46. 46. Conard NJ, Bolus M. The Swabian Aurignacian and its place in European Prehistory. In: Bar-Yosef O, Zilhão J, editors. Towards a definition of the Aurignacian. Trabalhos de Arqueologia. 2006;45. American School of Prehistoric Research/Instituto Português de Arqueologia; Lisboa: pp. 211–239.
  47. 47. Bolus M, Conard NJ. Zur Zeitstellung von Geschossspitzen aus organischen Materialien im späten Mittelpaläolithikum und Aurignacien. Archäologische Korrespondenzblatt 36, 2006, 1–15.
  48. 48. Zotz L. Die Aurignac-Knochenspitzen aus der Tischoferhöhle in Tirol. Quartär 15/16, 143–154.
  49. 49. Wolf S. Schmuckstücke–Die Elfenbeinbearbeitung im Schwäbischen Aurignacien. Tübinger Monographien zur Urgeschichte. Kerns Verlag, Tübingen.
  50. 50. Le Brun-Ricalens F, Bracco J-P, Brou L. Burins careens et forms associées: un retournement! In: de Araujo Igreja M, Bracco P, Le Brun-Ricalens F editors. Burins préhistoriques: formes, fonctionnements, fonctions. Archéologiques 2006; 2, Luxembourg: 345–356.
  51. 51. Flas D, Miller R, Jacobs B. Le “burins” de l’atelier de débitage Aurignacien de Maisières-Canal (Province du Hainaut, Belgique). In: de Araujo Igreja M, Bracco P, Le Brun-Ricalens F editors. Burins préhistoriques: formes, fonctionnements, fonctions. Archéologiques 2006; 2, Luxembourg: 55–74.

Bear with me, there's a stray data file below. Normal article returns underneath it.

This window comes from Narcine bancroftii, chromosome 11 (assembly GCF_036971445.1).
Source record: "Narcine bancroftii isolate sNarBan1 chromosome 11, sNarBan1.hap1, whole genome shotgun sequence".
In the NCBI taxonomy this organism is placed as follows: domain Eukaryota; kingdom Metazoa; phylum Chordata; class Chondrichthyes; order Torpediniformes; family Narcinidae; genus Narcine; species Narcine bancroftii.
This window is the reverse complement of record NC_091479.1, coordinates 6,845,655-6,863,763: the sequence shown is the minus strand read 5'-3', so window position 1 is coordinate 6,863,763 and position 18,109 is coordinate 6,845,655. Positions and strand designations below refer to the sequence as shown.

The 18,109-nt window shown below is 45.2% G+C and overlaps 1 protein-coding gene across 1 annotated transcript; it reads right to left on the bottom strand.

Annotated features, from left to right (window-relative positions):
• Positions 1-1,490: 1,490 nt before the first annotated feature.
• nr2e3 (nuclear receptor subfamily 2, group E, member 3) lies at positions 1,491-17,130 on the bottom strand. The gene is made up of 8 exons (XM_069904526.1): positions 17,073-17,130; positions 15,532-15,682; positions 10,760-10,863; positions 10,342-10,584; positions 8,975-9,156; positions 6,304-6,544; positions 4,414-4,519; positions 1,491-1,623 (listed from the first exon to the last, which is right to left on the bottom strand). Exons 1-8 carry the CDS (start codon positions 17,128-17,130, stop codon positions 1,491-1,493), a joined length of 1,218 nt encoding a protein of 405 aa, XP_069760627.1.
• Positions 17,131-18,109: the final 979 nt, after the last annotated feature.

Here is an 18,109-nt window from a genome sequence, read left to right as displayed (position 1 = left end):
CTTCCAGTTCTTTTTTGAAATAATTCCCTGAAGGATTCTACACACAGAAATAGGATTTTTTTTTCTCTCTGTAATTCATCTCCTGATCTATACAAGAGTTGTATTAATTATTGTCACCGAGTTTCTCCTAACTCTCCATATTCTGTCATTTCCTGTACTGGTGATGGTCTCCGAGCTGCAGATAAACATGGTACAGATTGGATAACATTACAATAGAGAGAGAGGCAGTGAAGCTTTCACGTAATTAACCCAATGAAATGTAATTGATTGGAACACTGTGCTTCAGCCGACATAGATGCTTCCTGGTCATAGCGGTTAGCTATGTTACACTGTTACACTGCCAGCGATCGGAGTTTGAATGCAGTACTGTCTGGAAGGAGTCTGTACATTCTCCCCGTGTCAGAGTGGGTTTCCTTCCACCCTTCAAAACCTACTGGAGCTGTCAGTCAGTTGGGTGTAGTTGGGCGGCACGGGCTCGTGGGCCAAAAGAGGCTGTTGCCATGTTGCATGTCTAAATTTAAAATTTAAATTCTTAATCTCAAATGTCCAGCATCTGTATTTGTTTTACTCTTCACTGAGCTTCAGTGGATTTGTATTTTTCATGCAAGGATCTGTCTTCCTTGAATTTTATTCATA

52. 52. Slimak L. 2006. L’impossible Burin Moustérien. Devenir du burin moustérien, une apparition de la vieille chute de burin et de la petite chose moustérienne. In: de Araujo Igreja M., Bracco J.P., Le Brun-Ricalens F. (Eds.), Burins préhistoriques: formes, fonctionnements, fonctions. ArchéoLogiques 2, Luxembourg, pp. 33–50.
  53. 53. Chiotti L. Les productions lamellaires dans l’Aurignacien de l’Abri Pataud, Les Eyzies-de-Tayac (Dordogne). Gallia Préhistoire 45, 2003, 113–156.